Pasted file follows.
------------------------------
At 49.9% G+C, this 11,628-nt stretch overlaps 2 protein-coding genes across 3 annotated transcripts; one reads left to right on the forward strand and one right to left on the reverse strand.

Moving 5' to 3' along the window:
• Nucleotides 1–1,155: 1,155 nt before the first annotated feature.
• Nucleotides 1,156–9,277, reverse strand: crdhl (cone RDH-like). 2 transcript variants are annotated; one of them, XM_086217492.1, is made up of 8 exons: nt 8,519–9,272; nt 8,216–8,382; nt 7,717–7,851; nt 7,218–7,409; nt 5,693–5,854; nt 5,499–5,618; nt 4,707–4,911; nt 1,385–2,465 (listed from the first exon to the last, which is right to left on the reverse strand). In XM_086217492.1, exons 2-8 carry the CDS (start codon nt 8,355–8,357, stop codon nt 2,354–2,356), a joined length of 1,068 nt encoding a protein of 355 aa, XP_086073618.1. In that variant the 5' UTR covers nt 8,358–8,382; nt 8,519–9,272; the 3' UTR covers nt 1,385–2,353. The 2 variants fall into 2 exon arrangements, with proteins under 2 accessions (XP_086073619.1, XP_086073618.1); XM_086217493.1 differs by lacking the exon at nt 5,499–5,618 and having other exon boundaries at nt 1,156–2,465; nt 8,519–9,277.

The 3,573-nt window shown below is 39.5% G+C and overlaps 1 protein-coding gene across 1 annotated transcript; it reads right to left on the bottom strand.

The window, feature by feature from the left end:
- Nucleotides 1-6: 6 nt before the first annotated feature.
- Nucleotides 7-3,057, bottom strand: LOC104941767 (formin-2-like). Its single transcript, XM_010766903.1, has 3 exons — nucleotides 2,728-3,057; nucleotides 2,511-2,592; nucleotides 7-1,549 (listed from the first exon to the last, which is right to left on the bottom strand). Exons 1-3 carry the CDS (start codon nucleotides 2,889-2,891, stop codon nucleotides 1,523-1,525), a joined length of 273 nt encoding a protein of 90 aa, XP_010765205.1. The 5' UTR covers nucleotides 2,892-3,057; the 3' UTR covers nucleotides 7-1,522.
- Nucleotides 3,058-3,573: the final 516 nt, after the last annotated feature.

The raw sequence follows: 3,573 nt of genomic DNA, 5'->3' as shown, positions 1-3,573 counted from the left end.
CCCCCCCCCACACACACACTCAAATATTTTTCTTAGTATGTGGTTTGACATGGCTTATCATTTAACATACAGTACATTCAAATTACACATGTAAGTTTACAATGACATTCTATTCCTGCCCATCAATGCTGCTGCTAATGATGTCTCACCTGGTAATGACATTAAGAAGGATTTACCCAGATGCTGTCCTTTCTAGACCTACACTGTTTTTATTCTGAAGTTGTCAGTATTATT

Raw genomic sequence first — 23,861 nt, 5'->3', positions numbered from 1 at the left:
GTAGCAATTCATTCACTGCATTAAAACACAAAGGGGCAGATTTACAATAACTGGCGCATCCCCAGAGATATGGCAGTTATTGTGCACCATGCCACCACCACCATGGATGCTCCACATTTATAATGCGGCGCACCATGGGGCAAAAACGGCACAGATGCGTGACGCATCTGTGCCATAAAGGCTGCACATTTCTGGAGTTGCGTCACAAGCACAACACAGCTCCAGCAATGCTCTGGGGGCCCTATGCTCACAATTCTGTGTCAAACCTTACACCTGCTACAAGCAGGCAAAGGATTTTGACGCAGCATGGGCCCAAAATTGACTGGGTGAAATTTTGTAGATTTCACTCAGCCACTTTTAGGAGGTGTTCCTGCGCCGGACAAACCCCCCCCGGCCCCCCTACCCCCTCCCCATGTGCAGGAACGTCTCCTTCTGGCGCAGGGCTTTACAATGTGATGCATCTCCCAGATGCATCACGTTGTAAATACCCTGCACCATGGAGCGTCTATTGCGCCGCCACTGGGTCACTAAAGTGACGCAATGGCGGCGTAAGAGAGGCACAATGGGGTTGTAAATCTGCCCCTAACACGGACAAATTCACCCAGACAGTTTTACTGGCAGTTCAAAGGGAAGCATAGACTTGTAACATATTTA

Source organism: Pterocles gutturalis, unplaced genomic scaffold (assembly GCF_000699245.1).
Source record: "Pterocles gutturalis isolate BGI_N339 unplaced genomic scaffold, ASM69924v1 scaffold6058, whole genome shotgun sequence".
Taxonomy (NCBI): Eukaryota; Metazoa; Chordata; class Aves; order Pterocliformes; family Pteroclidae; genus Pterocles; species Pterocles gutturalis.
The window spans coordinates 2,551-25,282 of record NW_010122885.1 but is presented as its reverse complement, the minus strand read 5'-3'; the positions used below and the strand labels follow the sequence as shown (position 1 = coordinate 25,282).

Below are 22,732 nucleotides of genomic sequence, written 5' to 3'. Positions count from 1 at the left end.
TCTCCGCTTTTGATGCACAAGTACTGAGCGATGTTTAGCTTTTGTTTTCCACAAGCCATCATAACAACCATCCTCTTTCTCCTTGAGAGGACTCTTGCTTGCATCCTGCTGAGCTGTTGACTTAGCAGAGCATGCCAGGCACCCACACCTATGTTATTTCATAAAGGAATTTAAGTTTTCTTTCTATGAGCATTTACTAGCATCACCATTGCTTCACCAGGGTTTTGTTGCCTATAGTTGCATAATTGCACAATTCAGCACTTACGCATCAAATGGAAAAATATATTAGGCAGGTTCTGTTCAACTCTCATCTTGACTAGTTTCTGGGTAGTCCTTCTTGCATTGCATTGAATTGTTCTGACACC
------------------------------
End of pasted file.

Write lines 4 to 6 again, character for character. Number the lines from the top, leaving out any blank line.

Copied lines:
• Nucleotides 1,156–9,277, reverse strand: crdhl (cone RDH-like). 2 transcript variants are annotated; one of them, XM_086217492.1, is made up of 8 exons: nt 8,519–9,272; nt 8,216–8,382; nt 7,717–7,851; nt 7,218–7,409; nt 5,693–5,854; nt 5,499–5,618; nt 4,707–4,911; nt 1,385–2,465 (listed from the first exon to the last, which is right to left on the reverse strand). In XM_086217492.1, exons 2-8 carry the CDS (start codon nt 8,355–8,357, stop codon nt 2,354–2,356), a joined length of 1,068 nt encoding a protein of 355 aa, XP_086073618.1. In that variant the 5' UTR covers nt 8,358–8,382; nt 8,519–9,272; the 3' UTR covers nt 1,385–2,353. The 2 variants fall into 2 exon arrangements, with proteins under 2 accessions (XP_086073619.1, XP_086073618.1); XM_086217493.1 differs by lacking the exon at nt 5,499–5,618 and having other exon boundaries at nt 1,156–2,465; nt 8,519–9,277.

The 3,573-nt window shown below is 39.5% G+C and overlaps 1 protein-coding gene across 1 annotated transcript; it reads right to left on the bottom strand.

The window, feature by feature from the left end: